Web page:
Jamrock is a web framework for NodeJS that use server-side components to tie logic and presentation together.

Most syntax is based on the HTMLx specification (which is used by Svelte), however its behavior may not be the same, as the components are meant to run completely on the back-end.

Behavior will try to follow what Hotwire and Remix do, if JavaScript is enabled on the client-side all pages rendered will be progressively enhanced.

Files & directories

We recommend you to use an app folder to group the required stuff for your web pages:

├── app
│  ├── assets
│  │  ├── scripts
│  │  └── styles
│  ├── client
│  └── pages
├── routes
└── shared
      └── server.js

Depending on its location, the resulting routes will be:

  • app/pages/my/$area.html/my/:area (page)
  • routes/$user.edit.js/:user/edit (api)
  • routes/test/index.js/test/* (api)
  • app/pages/index.html/* (page)

Your assets can contain other sources as well, they are pre-processed and only **/assets/scripts/*.js files are bundled:

  • app/assets/ (render)
  • app/assets/index.pug/ (render)
  • app/assets/styles/home.less/styles/home.css (render)
  • app/assets/scripts/app.js/scripts/app.js (bundle)

The code you'll need in shared/server.js:

const server = require('jamrock/server');

module.exports = server.init();

Now you have two options to create routes: either on app/pages for .html components, or in routes for .js handlers.

In the other hand, all files you place inside app/assets will be pre-rendered and its final output will be served.

The client folder is reserved for those components that might be used on the client-side only.

Route handlers

Files inside routes are function modules, or objects, exposing some functions to act as request handlers, i.e.

// app/routes/example/index.js
module.exports = conn => `

Returned value determines the response type, otherwise you should use the conn argument to set a response.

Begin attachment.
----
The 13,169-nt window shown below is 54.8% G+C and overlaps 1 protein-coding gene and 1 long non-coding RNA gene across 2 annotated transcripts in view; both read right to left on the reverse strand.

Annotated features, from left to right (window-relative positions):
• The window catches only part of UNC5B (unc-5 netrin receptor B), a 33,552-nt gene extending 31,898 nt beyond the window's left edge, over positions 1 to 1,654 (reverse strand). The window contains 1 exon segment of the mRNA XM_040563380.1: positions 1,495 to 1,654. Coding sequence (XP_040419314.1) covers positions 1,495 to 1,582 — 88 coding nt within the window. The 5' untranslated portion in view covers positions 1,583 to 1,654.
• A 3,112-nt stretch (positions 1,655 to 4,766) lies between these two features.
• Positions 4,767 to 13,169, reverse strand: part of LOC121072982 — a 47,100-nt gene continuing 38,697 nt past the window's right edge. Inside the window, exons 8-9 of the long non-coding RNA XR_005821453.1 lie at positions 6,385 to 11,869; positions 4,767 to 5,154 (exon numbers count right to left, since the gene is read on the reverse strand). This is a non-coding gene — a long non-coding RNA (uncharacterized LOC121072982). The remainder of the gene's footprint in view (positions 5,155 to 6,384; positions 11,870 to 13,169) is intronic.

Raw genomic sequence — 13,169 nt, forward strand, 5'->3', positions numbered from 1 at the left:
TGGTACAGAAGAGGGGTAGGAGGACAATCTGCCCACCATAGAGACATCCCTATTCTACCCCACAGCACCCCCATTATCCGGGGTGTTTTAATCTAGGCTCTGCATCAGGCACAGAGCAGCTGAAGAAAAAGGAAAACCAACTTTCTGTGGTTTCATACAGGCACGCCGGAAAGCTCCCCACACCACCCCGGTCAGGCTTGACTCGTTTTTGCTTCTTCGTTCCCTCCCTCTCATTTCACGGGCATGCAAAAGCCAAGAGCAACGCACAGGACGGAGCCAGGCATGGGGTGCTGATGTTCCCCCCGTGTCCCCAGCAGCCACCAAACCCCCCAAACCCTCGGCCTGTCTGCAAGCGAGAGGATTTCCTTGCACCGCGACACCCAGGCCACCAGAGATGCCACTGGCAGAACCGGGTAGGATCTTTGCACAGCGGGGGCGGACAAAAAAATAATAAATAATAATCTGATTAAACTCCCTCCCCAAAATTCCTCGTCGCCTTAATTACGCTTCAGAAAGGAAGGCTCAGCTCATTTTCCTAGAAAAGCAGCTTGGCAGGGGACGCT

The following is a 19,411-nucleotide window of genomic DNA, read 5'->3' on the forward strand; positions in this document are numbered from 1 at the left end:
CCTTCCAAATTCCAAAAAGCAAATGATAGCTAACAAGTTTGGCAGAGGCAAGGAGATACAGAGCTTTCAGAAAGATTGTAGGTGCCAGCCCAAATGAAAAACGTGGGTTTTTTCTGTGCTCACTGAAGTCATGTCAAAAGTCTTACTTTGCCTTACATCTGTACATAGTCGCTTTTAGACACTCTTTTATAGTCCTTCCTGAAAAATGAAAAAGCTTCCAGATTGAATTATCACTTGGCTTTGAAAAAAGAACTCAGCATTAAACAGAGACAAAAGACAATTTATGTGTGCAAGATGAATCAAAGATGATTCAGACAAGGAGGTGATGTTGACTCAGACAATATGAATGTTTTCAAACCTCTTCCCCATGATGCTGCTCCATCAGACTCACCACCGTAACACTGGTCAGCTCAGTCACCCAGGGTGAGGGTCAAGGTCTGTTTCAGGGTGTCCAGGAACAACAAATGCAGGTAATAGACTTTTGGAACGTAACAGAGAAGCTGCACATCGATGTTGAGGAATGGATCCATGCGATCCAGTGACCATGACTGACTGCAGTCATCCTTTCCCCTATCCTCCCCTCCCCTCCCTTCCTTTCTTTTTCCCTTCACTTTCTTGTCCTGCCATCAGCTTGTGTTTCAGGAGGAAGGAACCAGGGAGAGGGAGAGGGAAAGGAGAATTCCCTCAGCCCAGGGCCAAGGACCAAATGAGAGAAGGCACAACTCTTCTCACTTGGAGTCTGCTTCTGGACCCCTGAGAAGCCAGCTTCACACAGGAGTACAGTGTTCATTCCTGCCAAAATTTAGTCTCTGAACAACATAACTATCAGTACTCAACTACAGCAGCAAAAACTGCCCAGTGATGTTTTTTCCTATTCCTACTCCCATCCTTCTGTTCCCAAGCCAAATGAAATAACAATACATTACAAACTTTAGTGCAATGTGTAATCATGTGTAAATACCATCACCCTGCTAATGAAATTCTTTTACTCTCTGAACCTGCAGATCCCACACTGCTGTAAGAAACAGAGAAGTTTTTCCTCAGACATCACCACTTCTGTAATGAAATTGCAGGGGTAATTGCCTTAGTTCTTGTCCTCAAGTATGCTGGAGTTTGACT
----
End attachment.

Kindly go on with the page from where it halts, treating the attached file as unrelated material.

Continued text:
// app/routes/logout.js
module.exports = {
  as: 'logout_path',
  DELETE(conn) {
    conn.put_flash('success', 'Good bye!');

Named methods matching /^(GET|PUT|POST|PATCH|DELETE)/ will be used to sub-route the requested path.

The as property is used to make reference to other routes, so conn.routes.logout_path() will work as expected.

Usage principles

Static pages are a good solution for most people, later you can sprinkle JavaScript to improve the usability.

  import { session, put_session } from 'jamrock/conn';

  export let value = || 'world';

  $: name = value.toUpperCase();
  $: put_session('name', value);

<p>Hello, {name}.</p>
<input bind:value />
  1. In the example above, we're capitalizing the value variable when it changes, inside the $: label.
  2. We also update the session through put_session() because the session object is read-only.
  3. The template renders the actual name and listen for changes on the <input>'s value.

What will happen you might ask? 🤔

On every change on the <input> field a PATCH request is made, in response, the framework execute and render the requested component and then it sends the changes back to the browser.

On the client-side, Jamrock will patch the actual DOM with the response's changes, including stylesheets and executing any given scripts.

However, this example will not work if you disable JavaScript on your browser...

Working without the necessity of JavaScript 👀

In order to fix the previous example, we need to solve this client-side issue: triggering actions on user input.

The solution is pretty simple actually, might not be as reactive than listening for oninput events, but it'll work:

<form @patch>
  <input bind:value />
  <input type="submit" />

Jamrock will enhance the <form> to include the appropriate method and hidden fields to handle the PATCH request.

Also, a element that can submit the form is required (it can be hidden), that will request the page as expected if JavaScript were enabled.

The only downside on this approach is that you'll lost the focus on the <input> field if you press ENTER while you're typing. 😅


Working this way you'll enable more users consuming your web-pages without charge them with the penalty of the complexity of your app:

  • Your code may stay complex and so, but on the server-side, where you won't hurt the final user experience.
  • Also, using server-side rendering have a lot of benefits for caching, distribution, search-engine optimization, etc.